JUST when it seemed that the Yes movement was becoming too fractious due largely to inactivity and the lack of a date to focus on, along came a conference at the weekend which may yet go down as a milestone on the road to a second independence referendum.

Campaigning group Believe in Scotland pulled together a virtual conference that lasted from Friday evening until yesterday, attracting 180 delegates from 130 Yes groups across the country. It is being seen as the start of a new campaign by the group.

Launched only in January, Believe in Scotland (BiS) is best known for producing the Scotland the Brief publication.

They had been having a series of Zoom meetings with Yes groups who asked BiS, founded by Gordon McIntyre-Kemp and fellow activists, just under a month ago to try and organise a special event for the nation’s Yes movement.

Hosted by MacIntyre-Kemp, speakers included National columnist Lesley Riddoch, the SNP’s deputy leader Keith Brown, the Scottish Greens’ co-convener Lorna Slater, and broadcaster Stuart Cosgrove. There were 17 speakers in all, plus entertainment.

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MacIntyre-Kemp told The National: “We felt there had been the wrong narrative about independence within the Yes movement. People were frustrated by Covid-19, and were frustrated by waiting for another referendum, and who didn’t understand why there was not a campaign running.

“The Yes groups we spoke to said they didn’t have any national support or co-ordination and they told us they wanted us to do that, including a national conference that wasn’t just Zoom meetings.”

BiS sourced software which allowed the virtual conference to go ahead with a platform and chat rooms to allow delegates to participate and network.

Pointing to the polls that have shown 54-55% support for independence, MacIntyre-Kemp said: “We believe it is possible to hit the 60% mark after Brexit, depending on whether there’s a deal or not, so we wanted to discuss how we do that.

“During the conference there was a key discussion on Scotland becoming a leading country in calculating national wellbeing – not socialism versus capitalism, but a development of thinking about wellbeing becoming our economic approach.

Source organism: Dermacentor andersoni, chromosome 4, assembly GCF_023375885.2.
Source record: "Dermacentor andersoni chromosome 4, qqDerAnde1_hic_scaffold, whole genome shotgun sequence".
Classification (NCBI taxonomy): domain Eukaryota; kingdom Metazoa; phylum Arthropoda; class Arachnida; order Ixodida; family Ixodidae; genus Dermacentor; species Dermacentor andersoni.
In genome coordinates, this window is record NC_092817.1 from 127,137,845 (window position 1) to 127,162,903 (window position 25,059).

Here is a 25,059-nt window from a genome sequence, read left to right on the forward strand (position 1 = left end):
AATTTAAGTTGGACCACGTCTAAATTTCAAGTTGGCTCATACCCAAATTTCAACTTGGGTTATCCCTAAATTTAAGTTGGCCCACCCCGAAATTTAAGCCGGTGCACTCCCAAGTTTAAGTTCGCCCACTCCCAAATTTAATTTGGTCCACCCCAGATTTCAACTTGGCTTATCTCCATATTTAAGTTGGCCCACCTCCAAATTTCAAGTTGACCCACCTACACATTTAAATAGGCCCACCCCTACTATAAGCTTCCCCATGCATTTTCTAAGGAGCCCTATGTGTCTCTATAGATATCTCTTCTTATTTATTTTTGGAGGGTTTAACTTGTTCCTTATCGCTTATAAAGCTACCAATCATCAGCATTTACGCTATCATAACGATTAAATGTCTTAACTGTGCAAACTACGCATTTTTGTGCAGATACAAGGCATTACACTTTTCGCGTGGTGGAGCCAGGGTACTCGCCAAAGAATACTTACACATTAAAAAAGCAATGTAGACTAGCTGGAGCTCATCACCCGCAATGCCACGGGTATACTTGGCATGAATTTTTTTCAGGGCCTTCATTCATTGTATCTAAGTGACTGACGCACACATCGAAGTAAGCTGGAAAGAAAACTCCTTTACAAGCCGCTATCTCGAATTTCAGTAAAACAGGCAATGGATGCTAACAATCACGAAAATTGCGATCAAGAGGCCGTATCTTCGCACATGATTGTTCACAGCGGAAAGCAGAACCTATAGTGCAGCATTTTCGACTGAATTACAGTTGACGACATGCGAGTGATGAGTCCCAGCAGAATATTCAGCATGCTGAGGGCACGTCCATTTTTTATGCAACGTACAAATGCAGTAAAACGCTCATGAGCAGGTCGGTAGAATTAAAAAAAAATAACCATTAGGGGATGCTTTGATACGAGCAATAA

“There was universal support for rolling out the Believe in Scotland Ambassador programme, which within the next few weeks we will launch as an online training facility for activists right across Scotland, with people learning from their homes on how to use social media and talk and debate with people, as well as showing best practice in the Yes groups.”

The interviews with Keith Brown and Lorna Slater were well received. MacIntyre-Kemp added: “They were pressed on pensions and how Scotland could get its pensions up to the EU average and though neither could speak for their party, both were keen to stress that in an independent Scotland, why wouldn’t we look at improving pensions to the EU average, which would mean doubling them.”

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An important part of the conference was the delegates’ contributions. Discussing the current Westminster Government, Jane Philips stated: “This is something I have long thought: they are capable of dirty tricks and have lots of power and resources behind them, but they are not as clever as they think they are.

“This is evident in all areas of their foreign and domestic policies – and in their approach to Scotland. Their incompetence and contempt, which they are too stupid and arrogant to hide, is helping drive up support for indy.”

Possible campaign tactics were discussed. Ruth Watson stated: “I think being visibly pro-indy is important but, as pointed out by others, having significant, co-ordinated events is newsworthy and inspires other to be a part of it in their own way, whether a flag in a garden, a Yes badge on a coat, a poster in a window. “

There was also much discussion on the way ahead for the Yes movement and what group or which person should lead it.

Speaking from the virtual floor, Dave Murchison wrote: “I’ve always believed a campaign body should have different spokespersons for different areas. Such as a pensioner discussing pensions, a nurse discussing NHS etc. Feels their views would come across as more genuine and “in-the-know” rather than a politician speaking.”

As the event drew to a close yesterday evening, many of the delegates thanked BiS for the opportunity to participate. Margaret Torrance of Yes Linton stated: “You have re-kindled my enthusiasm for working for the movement – thank you very much Gordon!”